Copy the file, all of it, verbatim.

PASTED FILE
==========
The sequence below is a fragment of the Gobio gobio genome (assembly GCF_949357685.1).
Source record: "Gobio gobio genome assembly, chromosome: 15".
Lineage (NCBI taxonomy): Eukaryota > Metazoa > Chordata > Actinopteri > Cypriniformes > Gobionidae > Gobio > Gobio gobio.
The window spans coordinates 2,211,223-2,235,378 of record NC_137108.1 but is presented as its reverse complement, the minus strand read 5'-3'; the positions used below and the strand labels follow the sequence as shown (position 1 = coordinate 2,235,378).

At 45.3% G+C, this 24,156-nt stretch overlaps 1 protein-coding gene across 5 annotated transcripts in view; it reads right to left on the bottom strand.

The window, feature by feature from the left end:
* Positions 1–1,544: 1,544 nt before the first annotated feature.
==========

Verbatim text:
The sequence below is a fragment of the Gobio gobio genome (assembly GCF_949357685.1).
Source record: "Gobio gobio genome assembly, chromosome: 15".
Lineage (NCBI taxonomy): Eukaryota > Metazoa > Chordata > Actinopteri > Cypriniformes > Gobionidae > Gobio > Gobio gobio.
The window spans coordinates 2,211,223-2,235,378 of record NC_137108.1 but is presented as its reverse complement, the minus strand read 5'-3'; the positions used below and the strand labels follow the sequence as shown (position 1 = coordinate 2,235,378).

At 45.3% G+C, this 24,156-nt stretch overlaps 1 protein-coding gene across 5 annotated transcripts in view; it reads right to left on the bottom strand.

The window, feature by feature from the left end:
* Positions 1–1,544: 1,544 nt before the first annotated feature.